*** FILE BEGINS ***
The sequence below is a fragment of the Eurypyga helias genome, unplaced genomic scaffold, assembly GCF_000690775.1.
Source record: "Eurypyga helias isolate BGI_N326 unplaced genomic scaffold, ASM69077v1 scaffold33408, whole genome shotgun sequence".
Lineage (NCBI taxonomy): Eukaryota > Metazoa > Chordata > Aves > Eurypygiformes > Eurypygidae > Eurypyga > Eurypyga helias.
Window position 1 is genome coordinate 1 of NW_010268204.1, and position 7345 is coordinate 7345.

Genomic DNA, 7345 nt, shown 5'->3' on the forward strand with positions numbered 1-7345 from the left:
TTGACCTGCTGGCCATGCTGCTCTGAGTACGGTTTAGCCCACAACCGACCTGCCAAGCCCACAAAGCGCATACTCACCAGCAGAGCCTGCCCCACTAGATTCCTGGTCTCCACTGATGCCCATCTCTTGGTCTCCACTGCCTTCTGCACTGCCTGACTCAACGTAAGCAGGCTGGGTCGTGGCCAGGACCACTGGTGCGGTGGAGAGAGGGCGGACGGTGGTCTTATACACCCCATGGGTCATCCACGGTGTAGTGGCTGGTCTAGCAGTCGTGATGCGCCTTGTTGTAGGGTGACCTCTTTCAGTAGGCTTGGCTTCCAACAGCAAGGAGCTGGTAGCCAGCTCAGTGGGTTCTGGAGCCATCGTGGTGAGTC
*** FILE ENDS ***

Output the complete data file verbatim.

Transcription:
The sequence below is a fragment of the Eurypyga helias genome, unplaced genomic scaffold, assembly GCF_000690775.1.
Source record: "Eurypyga helias isolate BGI_N326 unplaced genomic scaffold, ASM69077v1 scaffold33408, whole genome shotgun sequence".
Lineage (NCBI taxonomy): Eukaryota > Metazoa > Chordata > Aves > Eurypygiformes > Eurypygidae > Eurypyga > Eurypyga helias.
Window position 1 is genome coordinate 1 of NW_010268204.1, and position 7345 is coordinate 7345.

Genomic DNA, 7345 nt, shown 5'->3' on the forward strand with positions numbered 1-7345 from the left:
TTGACCTGCTGGCCATGCTGCTCTGAGTACGGTTTAGCCCACAACCGACCTGCCAAGCCCACAAAGCGCATACTCACCAGCAGAGCCTGCCCCACTAGATTCCTGGTCTCCACTGATGCCCATCTCTTGGTCTCCACTGCCTTCTGCACTGCCTGACTCAACGTAAGCAGGCTGGGTCGTGGCCAGGACCACTGGTGCGGTGGAGAGAGGGCGGACGGTGGTCTTATACACCCCATGGGTCATCCACGGTGTAGTGGCTGGTCTAGCAGTCGTGATGCGCCTTGTTGTAGGGTGACCTCTTTCAGTAGGCTTGGCTTCCAACAGCAAGGAGCTGGTAGCCAGCTCAGTGGGTTCTGGAGCCATCGTGGTGAGTC